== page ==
AJGP Volume 50, Issue 12, December 2021
Outcomes of COVID-19 in the community: A prospective cohort study
Stuart Tan Lyndel Hewitt Jose Cuenca Dante Risi
The literature indicates that patients who had previously had COVID-19 are reporting ongoing symptoms. The objective of this study was to examine ongoing symptoms, functional limitations and quality of life over time in a cohort of individuals who were deemed to have recovered.
This was a prospective observational study on biopsychosocial outcomes at enrolment and again one month later.
In a cohort of 59 participants, ongoing symptoms were reported by 73% at 4.5 months (standard deviation = 1.4) post diagnosis, with 45% reporting difficulty with pre-illness activities of daily living. Of the 52 participants who completed the follow-up survey (mean 5.6 months post diagnosis), 42% reported ongoing symptoms, lower physical quality of life (12-Item Short Form Health Survey) and higher levels of anxiety, depression and stress (Depression, Anxiety and Stress Scale).
Ongoing symptoms such as fatigue, pain and limb weakness as well as functional impairment post initial diagnosis were common. Improved understanding of this cohort can assist general practitioners in providing care.
COVID-19 is a viral infection that emerged from Wuhan, China, in December 2019. This disease has spread throughout the world (221 countries) and was declared a pandemic by the World Health Organization on 11 March 2020.1,2 Globally, by 21 June 2021, there were 178,433,377 confirmed cases, including 3,864,702 deaths (https://covid19.who.int). Of these reported cases, 163,827,935 were deemed to have recovered by various public health authorities (www.worldometers.info/coronavirus). In Australia, there had been 30,331 cases with 910 deaths at 21 June 2021, with 27,021 of these cases classified as recovered. Despite this, there have been many reports of individuals with COVID-19 experiencing debilitating symptoms long after being cleared of the acute infection.3 The term ‘long COVID’ has been used in the literature to describe the condition,4 and further studies are emerging to investigate the effects of this condition on the human body.
Various studies from other countries report ongoing morbidities of patients with COVID-19. These morbidities relate to severe pulmonary limitation,6 hepatic impairment,7 hemostatic changes8 and neurological complications.9 Carfi et al reported that in a cohort of 143 hospitalised patients who had recovered from COVID-19, 87.4% reported persistence of one symptom at a mean of 60.3 days (standard deviation [SD] = 13.6) after the onset of their first COVID-19 symptom.10 Similarly, Huang et al reported that 76% of patients hospitalised with COVID-19 (n = 1655) were symptomatic at follow-up.11 In a systematic literature review, Nasserie et al found that 72.5% of patients reported at least one symptom at 60 days or more after diagnosis, symptom onset or hospitalisation or at 30 days or more after recovery from acute illness or hospital discharge.12
The speed and ferocity of transmission of COVID-19 throughout the world has resulted in a scarcity of data on biopsychosocial and functional outcomes of survivors of COVID-19 in the community. An analysis of the clinical progress, ongoing morbidities, functional outcomes and demand on current services after a positive COVID-19 diagnosis would facilitate appropriate future resource allocation required to address these concerns and prevent their escalation before they put additional strain on the healthcare system.13 Based on Communicable Diseases Network Australia (CDNA) guidelines (version 5.1),14 an individual in the community who tested positive for COVID-19 is deemed to have recovered sufficiently to be discharged from virtual care under the following criteria: 1) 14 days after a positive polymerase chain reaction (PCR) test if asymptomatic, 2) if the patient has been afebrile for the preceding 72 hours with substantial improvement of respiratory symptoms or 3) 20 days after a positive PCR test even if still symptomatic. In April 2020, the criterion (version 2.7) was the patient being afebrile for three consecutive days in the preceding 10 days.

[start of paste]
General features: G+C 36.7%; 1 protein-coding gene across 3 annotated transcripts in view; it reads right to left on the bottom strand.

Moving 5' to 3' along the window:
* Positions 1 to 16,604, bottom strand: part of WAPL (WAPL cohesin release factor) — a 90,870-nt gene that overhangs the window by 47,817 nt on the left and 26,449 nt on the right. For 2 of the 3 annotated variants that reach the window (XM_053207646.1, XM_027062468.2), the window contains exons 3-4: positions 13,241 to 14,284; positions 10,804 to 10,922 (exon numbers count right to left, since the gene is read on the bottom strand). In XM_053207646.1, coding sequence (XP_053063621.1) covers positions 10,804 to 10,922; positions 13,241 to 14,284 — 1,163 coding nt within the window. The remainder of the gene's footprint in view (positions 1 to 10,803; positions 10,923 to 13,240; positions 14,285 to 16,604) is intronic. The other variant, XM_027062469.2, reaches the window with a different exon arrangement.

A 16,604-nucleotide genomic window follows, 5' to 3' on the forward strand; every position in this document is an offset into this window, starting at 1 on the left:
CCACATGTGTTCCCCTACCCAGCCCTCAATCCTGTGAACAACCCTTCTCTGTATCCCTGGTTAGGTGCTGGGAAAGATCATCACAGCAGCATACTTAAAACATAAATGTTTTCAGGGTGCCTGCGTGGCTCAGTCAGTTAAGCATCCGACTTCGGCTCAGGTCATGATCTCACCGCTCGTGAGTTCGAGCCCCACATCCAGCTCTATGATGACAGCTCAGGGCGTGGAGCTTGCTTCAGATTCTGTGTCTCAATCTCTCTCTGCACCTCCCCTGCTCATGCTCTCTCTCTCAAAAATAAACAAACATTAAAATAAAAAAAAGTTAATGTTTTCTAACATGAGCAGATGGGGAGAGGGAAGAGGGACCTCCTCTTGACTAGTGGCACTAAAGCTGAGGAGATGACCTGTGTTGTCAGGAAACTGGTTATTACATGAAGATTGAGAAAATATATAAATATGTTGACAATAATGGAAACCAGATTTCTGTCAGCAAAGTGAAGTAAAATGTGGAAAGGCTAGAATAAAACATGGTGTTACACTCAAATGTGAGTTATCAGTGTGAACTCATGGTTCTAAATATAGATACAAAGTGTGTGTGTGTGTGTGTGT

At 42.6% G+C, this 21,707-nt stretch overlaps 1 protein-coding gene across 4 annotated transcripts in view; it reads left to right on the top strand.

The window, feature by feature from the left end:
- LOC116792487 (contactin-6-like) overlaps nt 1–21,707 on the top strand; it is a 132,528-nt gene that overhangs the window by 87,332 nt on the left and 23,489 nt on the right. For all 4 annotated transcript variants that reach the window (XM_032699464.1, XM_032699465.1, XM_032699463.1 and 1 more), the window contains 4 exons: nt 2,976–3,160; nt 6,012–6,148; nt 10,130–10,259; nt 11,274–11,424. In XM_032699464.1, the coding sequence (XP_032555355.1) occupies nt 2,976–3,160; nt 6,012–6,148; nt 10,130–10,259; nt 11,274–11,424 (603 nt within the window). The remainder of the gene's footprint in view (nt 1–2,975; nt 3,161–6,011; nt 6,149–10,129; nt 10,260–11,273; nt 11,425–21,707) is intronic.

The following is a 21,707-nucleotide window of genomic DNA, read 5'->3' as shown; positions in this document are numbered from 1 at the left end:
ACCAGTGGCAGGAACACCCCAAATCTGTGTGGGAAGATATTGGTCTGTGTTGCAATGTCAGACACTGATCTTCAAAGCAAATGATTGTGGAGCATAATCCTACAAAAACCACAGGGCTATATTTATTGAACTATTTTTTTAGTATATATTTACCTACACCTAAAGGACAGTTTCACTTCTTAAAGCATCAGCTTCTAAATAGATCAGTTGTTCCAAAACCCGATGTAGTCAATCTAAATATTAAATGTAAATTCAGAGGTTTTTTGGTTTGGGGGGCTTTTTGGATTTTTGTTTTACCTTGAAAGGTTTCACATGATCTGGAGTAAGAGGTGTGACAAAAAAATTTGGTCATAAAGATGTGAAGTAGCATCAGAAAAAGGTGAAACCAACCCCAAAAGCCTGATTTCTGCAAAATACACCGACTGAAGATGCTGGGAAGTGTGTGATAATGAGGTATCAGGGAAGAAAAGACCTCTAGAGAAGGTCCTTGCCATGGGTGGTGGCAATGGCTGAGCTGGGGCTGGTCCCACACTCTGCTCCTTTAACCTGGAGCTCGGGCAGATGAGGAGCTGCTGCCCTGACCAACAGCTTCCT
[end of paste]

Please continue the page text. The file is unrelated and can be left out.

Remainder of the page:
It is hypothesised that individuals with a positive COVID-19 diagnosis will have ongoing health issues and needs after being classified as ‘recovered’ under current guidelines. The aim of this study was to investigate the biopsychosocial status of a cohort of individuals who had been diagnosed with COVID-19 and deemed to have recovered by health authorities, and to describe any ongoing symptoms and functional and/or mental health outcomes on enrolment to the study and one month later.
medRxiv 2022 Jan 11;2021.06.14.21258895. doi: 10.1101/2021.06.14.21258895. Preprint
Evidence for Peroxisomal Dysfunction and Dysregulation of the CDP-Choline Pathway in Myalgic Encephalomyelitis/Chronic Fatigue Syndrome
Xiaoyu Che, Christopher R Brydges, Yuanzhi Yu, Adam Price, Shreyas Joshi, Ayan Roy, Bohyun Lee, Dinesh K Barupal, Aaron Cheng, Dana March Palmer, Susan Levine, Daniel L Peterson, Suzanne D Vernon, Lucinda Bateman, Mady Hornig, Jose G Montoya, Anthony L Komaroff, Oliver Fiehn, W Ian Lipkin
PMID: 35043127 PMCID: PMC8764736 DOI: 10.1101/2021.06.14.21258895
Background: Myalgic encephalomyelitis/chronic fatigue syndrome (ME/CFS) is a chronic and debilitating disease that is characterized by unexplained physical fatigue unrelieved by rest. Symptoms also include cognitive and sensory dysfunction, sleeping disturbances, orthostatic intolerance, and gastrointestinal problems. A syndrome clinically similar to ME/CFS has been reported following well-documented infections with the coronaviruses SARS-CoV and MERS-CoV. At least 10% of COVID-19 survivors develop post acute sequelae of SARS-CoV-2 infection (PASC). Although many individuals with PASC have evidence of structural organ damage, a subset have symptoms consistent with ME/CFS including fatigue, post exertional malaise, cognitive dysfunction, gastrointestinal disturbances, and postural orthostatic intolerance. These common features in ME/CFS and PASC suggest that insights into the pathogenesis of either may enrich our understanding of both syndromes, and could expedite the development of strategies for identifying those at risk and interventions that prevent or mitigate disease.